France and Russia have continued their dominance of the 18 & Under team events, with the French boys’ team winning the Valerio/Galea Cup for an unprecedented fifth consecutive time, while the Russian girls have now appeared in six of the last ten Soisbault/Reina Cup finals.
From the very outset of the final rounds, both teams set a high standard. After Day 1, both nations had set an ominous tone for their rivals with comfortable 3-0 wins over their first round opponents. The Russian girls were relentless against the Czech Republic, while the French boys were equally unforgiving against Russia.
Both teams continued to breeze through the draw untroubled and with their confidence levels growing. Each was just as commanding in their semi-final appearances, with the Russian girls posting another 3-0 win, this time against France. In the boys’ semis, it was the turn of Germany to fall victim to France’s onslaught, again without managing to win a match.
If Russia were to break a sweat, it would surely be against an in-form and hungry Croatian team, looking for a first title in this age category since 1998. The Croats came into the final in Granville with high hopes and with a team headed by Antonia Ruzic, the recent gold medal winner at the European Junior Championships. Ruzic had only played in one singles match on Day 1, but her presence would surely serve as a motivating factor for her teammates.
However, with Ruzic absent from the final, Erika Andreeva started Russia off strongly with a 6-4 6-2 win over Lucija Ciric Bagaric. Diana Shnaider then backed this up with a 6-2 6-2 victory over former Junior Masters champion Petra Marcinko to seal the deal for Russia. Later, Polina Kudermetova and Shnaider were handed a walkover for a 3-0 win.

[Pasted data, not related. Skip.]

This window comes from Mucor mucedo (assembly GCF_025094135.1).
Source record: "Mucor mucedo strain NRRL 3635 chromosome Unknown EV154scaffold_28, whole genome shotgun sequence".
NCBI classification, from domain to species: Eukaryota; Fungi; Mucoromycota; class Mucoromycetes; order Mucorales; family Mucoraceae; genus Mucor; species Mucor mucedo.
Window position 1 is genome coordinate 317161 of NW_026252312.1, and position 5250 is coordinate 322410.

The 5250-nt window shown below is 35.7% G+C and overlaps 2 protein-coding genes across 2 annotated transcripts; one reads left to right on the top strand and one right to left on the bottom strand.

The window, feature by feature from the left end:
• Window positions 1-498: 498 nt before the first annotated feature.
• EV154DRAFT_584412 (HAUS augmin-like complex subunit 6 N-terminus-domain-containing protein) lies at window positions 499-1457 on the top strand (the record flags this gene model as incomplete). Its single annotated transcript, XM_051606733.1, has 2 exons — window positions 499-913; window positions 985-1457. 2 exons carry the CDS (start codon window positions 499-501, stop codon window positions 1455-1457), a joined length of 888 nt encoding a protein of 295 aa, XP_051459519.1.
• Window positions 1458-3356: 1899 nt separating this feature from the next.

The boys’ final was even more emphatic, as all three ties were played and the results were just as one-sided, with France comfortably beating Serbia to notch yet another comprehensive triumph. Giovanni Mpetshi Perricard beat Marco Topo 6-3 6-4 to set up the French team brilliantly. Arthur Fils, this year’s Roland Garros runner-up in the boys’ singles, was handed a win against Hamad Medjedovic while they were locked at 3-3 in the first set. The French boys then paired up against Topo and Petar Teodorovic for a dominating 6-3 6-0 win in the doubles to earn their third 3-0 win of the final rounds, before collecting the trophy from Italian Tennis Federation representative Giorgio Di Palermo.
France’s 9 wins from 9 matches at the final rounds was a rare achievement, and marked the first time in over 20 years that a nation had won a final in such convincing fashion – the last 3-0 final win came in 1999; also for team France. Luca Van Assche, the French Open junior champ, was also instrumental to the French team, with wins in both his singles matches on the first two days.
The icing on the cake for France, apart from having now won five on the trot, was that this marked their sweet sixteenth victory overall in the competition. Russia’s girls can also be satisfied: they posted their first win in four years and are back to winning ways since recording a hat-trick of victories from 2015-17.
5. Czech Republic